• Namdhari Seed Co. India hosted a tomato field trial in Bangalore, India in May 2007 as a voluntary contribution to a World Vegetable Center-led DFID project. The trial included 63 tomato entries from 20 seed companies. Namdhari hosted a field day for several thousand farmers and researchers to review the trial.
  • Sasya-India multiplied seed of four World Vegetable Center onion lines from April 2009-May 2010. The operation required two seasons to complete. Sasya also carried out seed multiplication of 7 tomato hybrids at the Center’s request.
  • Monsanto USA evaluated 15 World Vegetable Center Allium cepa x A. fistulosum onion populations for resistance to three diseases and multiplied seed in 2015.
  • JK Seeds, India voluntary evaluated 20 World Vegetable Center-selected anthracnose resistant and susceptible lines in 2014-15.
  • In 2014, VNR Seeds, India provided a success story with a hybrid cultivar, which was derived from a World Vegetable Center inbred line.


In-kind support for World Vegetable Center genebank regeneration

In-kind contributions for regeneration of priority germplasm have been received from two seed companies (Rijk Zwaan and Enza Zaden). These contributions account for about 3% of our annual regenerations, but make up less than 1% of the budget for the World Vegetable Center genebank.


In-kind contribution to disaster seed kits

In collaboration with the Center, seed companies in different locations have participated in the preparation and/or distribution of seed kits after disasters. For example: Survivors of the December 2004 tsunami in Indonesia and Sri Lanka received seed provided by 8 seed companies from 5 countries in 2005. In Taiwan in 2009-2010, seed kits were delivered to people affected by Typhoon Morakot. In 2014, East-West Seed Indonesia provided 10,000 seed kits that were distributed in East Java and North Sumatra to people affected by volcanic eruptions. However, the economic value of such contributions is difficult to estimate.  


Technical input or exchange with the World Vegetable Center

Cooperation between the Asia & Pacific Seed Association (APSA) and the World Vegetable Center benefits both organizations. For APSA members, the agreement provides early and priority access to World Vegetable Center research and development results; the chance to interact directly with World Vegetable Center staff at workshops; and preferential rates for (and in some instances, early access to) World Vegetable Center germplasm and breeding lines. For the World Vegetable Center, the main benefits come from the core funding provided; the opportunity to better align the Center's work with some of the pertinent issues identified by the private sector; and the opportunity to utilize APSA's network to disseminate the Center's international public goods. The Center ships seed from its collection at the request of any APSA member. APSA helped the Center's genebank collection expand by sharing lines with interesting horticultural characteristics. The Center encouraged all APSA members to acknowledge the use of World Vegetable Center germplasm in their catalogs. However, only a few companies have done so. Some APSA companies, i.e. Clover Seeds (Hong Kong) and Known-You Seed (Taiwan) have sent their staff to the Center for short-term training.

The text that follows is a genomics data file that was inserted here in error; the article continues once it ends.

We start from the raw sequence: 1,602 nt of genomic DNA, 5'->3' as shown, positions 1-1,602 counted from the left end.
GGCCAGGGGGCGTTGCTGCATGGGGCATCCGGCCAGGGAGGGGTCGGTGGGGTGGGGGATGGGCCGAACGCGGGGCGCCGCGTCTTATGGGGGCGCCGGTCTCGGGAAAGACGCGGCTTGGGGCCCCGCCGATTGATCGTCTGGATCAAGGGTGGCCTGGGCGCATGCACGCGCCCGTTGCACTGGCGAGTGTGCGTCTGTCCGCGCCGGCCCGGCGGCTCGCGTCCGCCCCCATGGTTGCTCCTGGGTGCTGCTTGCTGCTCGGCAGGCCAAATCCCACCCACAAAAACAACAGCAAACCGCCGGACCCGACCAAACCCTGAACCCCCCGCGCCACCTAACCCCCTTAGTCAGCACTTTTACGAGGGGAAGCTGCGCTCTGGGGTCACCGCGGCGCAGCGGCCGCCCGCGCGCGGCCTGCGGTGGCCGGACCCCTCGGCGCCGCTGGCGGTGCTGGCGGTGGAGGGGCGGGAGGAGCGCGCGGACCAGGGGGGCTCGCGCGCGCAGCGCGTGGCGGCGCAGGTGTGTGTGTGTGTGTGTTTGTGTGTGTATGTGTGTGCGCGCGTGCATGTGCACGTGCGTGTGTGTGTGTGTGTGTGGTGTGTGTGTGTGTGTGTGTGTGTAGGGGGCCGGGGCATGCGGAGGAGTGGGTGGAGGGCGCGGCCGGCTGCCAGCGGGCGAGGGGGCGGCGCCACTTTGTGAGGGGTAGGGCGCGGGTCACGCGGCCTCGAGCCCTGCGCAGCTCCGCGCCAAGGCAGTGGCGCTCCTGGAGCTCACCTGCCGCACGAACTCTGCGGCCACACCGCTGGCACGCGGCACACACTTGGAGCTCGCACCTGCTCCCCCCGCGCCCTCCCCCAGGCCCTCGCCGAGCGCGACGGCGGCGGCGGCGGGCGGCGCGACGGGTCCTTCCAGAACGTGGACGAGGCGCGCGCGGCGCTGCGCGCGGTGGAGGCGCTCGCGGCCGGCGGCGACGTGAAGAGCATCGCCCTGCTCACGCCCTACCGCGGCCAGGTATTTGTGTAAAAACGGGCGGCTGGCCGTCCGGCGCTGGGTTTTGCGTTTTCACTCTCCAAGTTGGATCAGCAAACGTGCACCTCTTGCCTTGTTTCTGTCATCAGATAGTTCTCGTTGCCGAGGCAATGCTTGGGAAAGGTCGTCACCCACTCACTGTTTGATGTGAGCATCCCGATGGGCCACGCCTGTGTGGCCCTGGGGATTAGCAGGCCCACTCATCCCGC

Kagome Japan provided protocols for three tomato molecular markers in 2014-2015 for World Vegetable Center in-house use. Sasya and Mahyco (India) contributed seed of tomato breeding lines for World Vegetable Center use. Twenty-five seed companies are participating in an ongoing World Vegetable Center-led collaborative project to evaluate a set of tomato lines representing different resistance gene combinations for resistance to tomato yellow leaf curl diseases (TYLCD) in South, Southeast, and East Asia. Participating companies established field trials in disease hotspots and evaluated TYLCD incidence and severity according to a common evaluation protocol.

Seed companies have contributed technical support by collaborating on some varietal trials in Africa.


Contact person: Svein Solberg,  


Children’s Home Dharan – Nepal

Every Christmas, Enza Zaden’s employees in the Netherlands are offered the possibility of donating the value of their Christmas box to charity. In 2016 that charity was Children’s Home Dharan, a foundation focusing on small-scale projetcs. Two of those projects relate to orphanages, but Enza Zaden’s contribution goes to a third project: the primary school ''Dipendra''.

Contact: Edith Bakker


Baraa Primary School – Tanzania

Baraa is a primary school with hundreds of pupils. Enza Zaden’s financial support  has enabled the school to invest in an irrigation system for its kitchen garden, in which the pupils learn how to grow traditional vegetables. The garden also plays an important part in providing food for the pupils.

The vegetable garden provides nutrient-rich green vegetables that are consumed as part of the daily lunch. We know that our programme has a big impact on our students‘ lives. In 2016 our malnutrition checks showed that 66% of the students who had participated in the programme in the previous year were no longer malnourished. We will, however continue to feed them, because without school food their status cannot be maintained. And hungry whildren do not learn, and often drop out of school.

Contact: Edith Bakker



Vi Agroforestry – Tanzania

Eight hundred small-scale farmers in the Sengerema region on the southern shore of Lake Victoria have succeeded in increasing their vegetable production with help from the NGO Vi Agroforestry and sustainable agricultural methods.

The project has two aims, the first being to increase yields and improve the vegetables‘ keeping quality. The modern hybrid varieties improve the quality of the crops, making them suitable for transport to the nearby cities, too. This greatly boosts the local economy.

Enza Zaden also financially supports  Vi Agroforestry’s second aim, which is to further develop sustainable vegetable production in Sengerema. This includes helping the farmers to adapt more effectively to climate change, for example by improving the farming system on and around their arable land with certain larger tree species. This way they can to some extent counterbalance deforestation while simultaneously generationg extra income from the sale of wood on top of that of their fruit and vegetables.

Contact: Edith Bakker